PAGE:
Closer to Tunisia than its native Sicily, the volcanic island of Pantelleria has an otherworldly quality, a place that shakes off time and radiates a mythic quality. But it's not an easy island, it makes you work for its affections. Kate Lough explores, and quickly becomes attached.



Transformed from Massimiliano's artist parents’ old dammuso on the west of the island over the past five years, Parco dei Sesi is an agriturismo in the making


Just before midnight, we parked the Mehari on a silent verge and followed host Massimiliano’s instructions up and along the path through darkness. After an hour or so, we found the cave and peeled off our clothes. Inside, a natural sauna waited for us; steam rising off its damp floor, eager to start its healing magic. The slender opening to the outside world just visible by the Full Moon.

This was just one of the happenings that lent Pantelleria its otherworldly feel, a place that shakes off time and radiates a mythic quality. I felt attached, quickly. Secure in its grasp from the moment we carved our way down from the petite airport. I knew I'd love Pantelleria, but it felt like lust. An affair, brief but intoxicating.

A volcanic island cast adrift in the Mediterranean, Pantelleria is closer to Tunisia than its native Sicily. Ancient and untouched, you feel the imprint left by its many invaders over the past millennia. But really, the island belongs to no-one, except perhaps the wind. Its original name in Arabic translates as ‘Daughter of the Wind’, and if you step onto its shores, you are likely to understand why.

Pantelleria is not an easy island. It makes you work for its affections, so that the reward is more gratifying. You spike your feet on its rocks as you look for a good place to make your dive into sapphire blue waters. Sulphur scents the air as you cake yourself in its healing mud at the Lago di Venere. Fumaroles boil and splutter, while hot springs can burn your feet underwater if you swim too close. It is elemental.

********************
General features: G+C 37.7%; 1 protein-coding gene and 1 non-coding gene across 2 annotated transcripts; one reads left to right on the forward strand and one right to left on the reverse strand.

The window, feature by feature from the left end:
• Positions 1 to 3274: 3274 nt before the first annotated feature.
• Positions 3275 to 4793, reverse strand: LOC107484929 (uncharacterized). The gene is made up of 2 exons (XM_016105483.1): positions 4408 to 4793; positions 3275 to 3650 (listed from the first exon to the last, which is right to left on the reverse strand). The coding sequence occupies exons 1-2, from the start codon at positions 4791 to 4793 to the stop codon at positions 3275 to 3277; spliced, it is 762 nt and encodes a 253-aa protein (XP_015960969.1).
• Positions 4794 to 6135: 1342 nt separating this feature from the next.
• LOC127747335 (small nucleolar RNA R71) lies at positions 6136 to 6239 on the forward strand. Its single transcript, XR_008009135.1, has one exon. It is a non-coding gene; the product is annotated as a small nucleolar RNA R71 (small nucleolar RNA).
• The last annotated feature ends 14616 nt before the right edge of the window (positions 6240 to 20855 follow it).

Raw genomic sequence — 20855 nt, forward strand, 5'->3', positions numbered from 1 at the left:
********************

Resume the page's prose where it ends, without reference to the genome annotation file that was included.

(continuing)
Milan-born Massimiliano and his partner, Margot, are the founders of Parco dei Sesi. Transformed from Massimiliano's artist parents’ old dammuso on the west of the island over the past five years, it is an agriturismo in the making. Chickens and goats roam free, while they produce their own capers and olive oil.

In the slower months, the couple host an artist’s residency where makers and painters create works in response to the uniqueness of the island. Recently, LA-based Polish artist Karolina Maszkiewicz created pendants out of seeds and seed pods.

“Her creation is vibrant and moves — it dances naturally in the space with the natural elements,” says Margot. “In Pantelleria, the wind is very present and the sunset is very powerful; it gives her work a unique dimension.”

As well as site-specific artworks, Parco dei Sesi is filled with antique treasures and curiosities the duo find on their travels. Margot, who is originally from Paris and the daughter of an antiques dealer, sources from France, Sicily and mainland Italy during the winter when the hotel is closed to guests.

"Every piece of furniture has a history, a soul and that is what I believe makes the special soul of the property,” she explains. “I get a lot of beautiful old silverware for our tables,” she adds, “we love to create beautiful long tables where our guests exchange stories, laugh together. Parco dei Sesi has created a lot of friendships.” A lot of Parco dei Sesi’s magic comes from Margot and Massimiliano’s personal presence.

One evening they joined us for aperitivo on one of the dammuso’s domed roofs, watching the sun blink into the horizon towards North Africa. Another morning, Margot appeared at breakfast, where we were eating homemade brioche and fresh ricotta, to announce she had organised a boat trip for us. All together, we sailed around the island on a vintage wooden boat, swimming into caves and feasting on pizzette.



They also hold the key to many of the island’s hidden corners, such as the sauna cave, and a family-run vineyard planted within the island’s mountainous interior. After an afternoon baking in the sun like lizards at Cala Tramontana’s old harbour, we jumped in the Mehari for a safari through vines and olive groves. The terrain felt almost tropical, with the sun obscured by clouds that made the air dense and sticky.

As we approached Abbazia San Giorgio, father and son appeared, stripped to the waist, sporting well-sunned, well-fed torsos. Soaked up with hams, cheeses and olives, the family’s homegrown wines — from white to yellow, orange to pink — were sloshed into our glasses. A little bit rough, a lot of joy; classic Pantescan hospitality.

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